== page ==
31 March 2015

Bullshit and Fairy Dust- The business of making the simple complex

Albert Einstein said- If you cannot explain it simply, then you don't understand it completely.  The truth is this applies to everything, especially fighting and self defense.  The problem is that there is no money keeping it simple.  

In classes I always tell people that if you are practicing a martial art 3-4 nights a week in a dojo and suffer no serious injuries then don't expect what you are learning to work on the street.  But these days with everyone wearing an Infidel Punisher t-shirt, there is a bigger market than ever for the five finger death punch and Spetznaz only tactics.

Complicated will get you killed.  Too many choices will gets you killed.  Hesitation will get you killed.  People spend lots of time and invest considerable amounts of money learning things that have nothing to do with their application.  If you enjoy being a Tactical LARPER read no further.

Experience tells us that you are much more likely to be punched in the face than be stabbed or shot.  Experience also tells us that about 95% of the time that punch will come in the form of a roundhouse.  But if you go to a dojo or double top secret Ninja camp you will find very little time being dedicated to effectively defending against a roundhouse punch.  The reason is that the teacher knows there is no money in the fundamentals, and the student is interested in learning about the other things that "could" happen.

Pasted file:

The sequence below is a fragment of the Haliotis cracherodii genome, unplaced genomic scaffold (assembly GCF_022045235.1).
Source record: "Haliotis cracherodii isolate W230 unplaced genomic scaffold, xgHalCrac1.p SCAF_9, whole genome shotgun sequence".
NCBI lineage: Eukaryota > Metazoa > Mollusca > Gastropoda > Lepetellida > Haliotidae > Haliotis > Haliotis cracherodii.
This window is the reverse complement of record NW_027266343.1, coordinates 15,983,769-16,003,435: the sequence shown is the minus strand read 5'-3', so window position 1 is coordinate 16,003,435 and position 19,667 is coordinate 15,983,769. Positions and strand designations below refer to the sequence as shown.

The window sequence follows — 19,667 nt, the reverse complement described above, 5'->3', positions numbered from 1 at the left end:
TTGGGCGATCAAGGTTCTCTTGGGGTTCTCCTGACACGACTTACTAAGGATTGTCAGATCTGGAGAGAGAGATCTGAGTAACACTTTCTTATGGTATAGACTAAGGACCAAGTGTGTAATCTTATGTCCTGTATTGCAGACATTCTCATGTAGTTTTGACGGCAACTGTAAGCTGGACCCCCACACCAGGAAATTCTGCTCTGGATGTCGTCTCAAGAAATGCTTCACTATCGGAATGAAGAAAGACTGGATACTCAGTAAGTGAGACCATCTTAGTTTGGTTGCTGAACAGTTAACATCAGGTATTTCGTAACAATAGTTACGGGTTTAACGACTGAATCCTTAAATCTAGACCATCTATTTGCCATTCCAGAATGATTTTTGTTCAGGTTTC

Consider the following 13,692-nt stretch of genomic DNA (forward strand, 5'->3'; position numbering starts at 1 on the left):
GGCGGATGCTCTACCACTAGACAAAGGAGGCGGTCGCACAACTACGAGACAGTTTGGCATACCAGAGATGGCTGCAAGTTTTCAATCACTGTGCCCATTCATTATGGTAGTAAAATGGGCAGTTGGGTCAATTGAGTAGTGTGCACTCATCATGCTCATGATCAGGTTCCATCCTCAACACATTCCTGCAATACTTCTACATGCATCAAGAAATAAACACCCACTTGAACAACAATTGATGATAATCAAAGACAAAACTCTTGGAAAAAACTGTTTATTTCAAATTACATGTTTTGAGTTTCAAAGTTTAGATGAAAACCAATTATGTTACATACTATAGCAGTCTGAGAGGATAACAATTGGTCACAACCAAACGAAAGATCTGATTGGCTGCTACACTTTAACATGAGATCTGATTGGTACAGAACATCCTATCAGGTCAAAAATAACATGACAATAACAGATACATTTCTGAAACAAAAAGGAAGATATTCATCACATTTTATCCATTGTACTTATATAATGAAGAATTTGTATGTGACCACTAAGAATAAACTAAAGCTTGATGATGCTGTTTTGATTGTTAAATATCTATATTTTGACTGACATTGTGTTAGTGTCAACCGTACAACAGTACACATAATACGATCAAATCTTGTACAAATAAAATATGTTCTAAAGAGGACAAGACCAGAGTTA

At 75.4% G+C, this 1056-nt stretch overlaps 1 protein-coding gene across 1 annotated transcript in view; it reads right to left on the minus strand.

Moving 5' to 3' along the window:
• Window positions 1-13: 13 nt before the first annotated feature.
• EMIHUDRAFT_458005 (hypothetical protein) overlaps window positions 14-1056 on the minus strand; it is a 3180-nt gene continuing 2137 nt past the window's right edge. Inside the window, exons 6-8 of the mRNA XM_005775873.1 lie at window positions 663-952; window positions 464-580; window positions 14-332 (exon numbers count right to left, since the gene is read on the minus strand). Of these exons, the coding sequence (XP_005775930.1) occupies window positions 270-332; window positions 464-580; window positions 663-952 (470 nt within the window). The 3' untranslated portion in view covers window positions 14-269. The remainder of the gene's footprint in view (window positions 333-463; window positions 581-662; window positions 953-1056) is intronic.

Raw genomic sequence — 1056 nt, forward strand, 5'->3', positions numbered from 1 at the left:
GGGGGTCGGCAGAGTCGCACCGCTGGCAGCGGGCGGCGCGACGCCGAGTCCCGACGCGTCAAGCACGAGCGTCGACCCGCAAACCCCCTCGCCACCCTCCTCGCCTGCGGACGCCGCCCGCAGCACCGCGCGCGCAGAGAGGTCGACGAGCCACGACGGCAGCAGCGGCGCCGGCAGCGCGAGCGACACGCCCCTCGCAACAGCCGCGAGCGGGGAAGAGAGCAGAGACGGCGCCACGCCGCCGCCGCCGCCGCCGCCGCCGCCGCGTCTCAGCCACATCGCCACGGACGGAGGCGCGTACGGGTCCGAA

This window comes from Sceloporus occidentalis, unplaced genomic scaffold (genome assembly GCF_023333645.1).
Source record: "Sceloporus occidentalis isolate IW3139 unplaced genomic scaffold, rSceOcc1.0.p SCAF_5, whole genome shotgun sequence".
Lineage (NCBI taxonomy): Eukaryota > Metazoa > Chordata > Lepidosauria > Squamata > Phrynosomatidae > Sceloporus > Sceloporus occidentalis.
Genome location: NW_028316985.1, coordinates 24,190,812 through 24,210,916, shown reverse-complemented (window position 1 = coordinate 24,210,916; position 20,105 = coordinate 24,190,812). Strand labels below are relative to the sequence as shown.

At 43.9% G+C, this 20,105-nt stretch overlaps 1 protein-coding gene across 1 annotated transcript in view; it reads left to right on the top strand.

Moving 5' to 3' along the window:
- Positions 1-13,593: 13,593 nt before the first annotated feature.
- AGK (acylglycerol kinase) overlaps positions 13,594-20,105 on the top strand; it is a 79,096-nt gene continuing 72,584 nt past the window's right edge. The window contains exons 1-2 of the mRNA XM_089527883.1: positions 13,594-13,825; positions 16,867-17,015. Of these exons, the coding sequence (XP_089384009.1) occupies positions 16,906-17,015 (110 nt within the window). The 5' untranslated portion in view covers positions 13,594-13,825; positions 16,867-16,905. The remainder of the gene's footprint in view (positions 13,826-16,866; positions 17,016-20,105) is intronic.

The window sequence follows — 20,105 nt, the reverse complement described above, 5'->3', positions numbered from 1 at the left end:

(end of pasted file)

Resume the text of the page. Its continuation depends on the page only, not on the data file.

The other interesting thing is that usually when someone gets punched in the face they momentarily forget about the gun or knife on their hip.  But training in those skill sets seems to make some believe it will stop them from getting punched in the face.

So the idea of this rant is to remember that everyone has a plan until they are punched in the face, so make sure the first time you get punched in the face is in training and not in the street.  Once you realize how much it sucks consider learning how to effectively defend against it before moving on to fancy crap.  Instead of adding more techniques, consider changing the conditions by defending against the roundhouse from the right and the left, from the flanks, after being spun around, while sitting, while getting out of a car etc.  You will be surprise at how much you can learn while concentrating on fundamentals.   Don't forget if both you and your training partner are not feeling it, you are dancing, not fighting.

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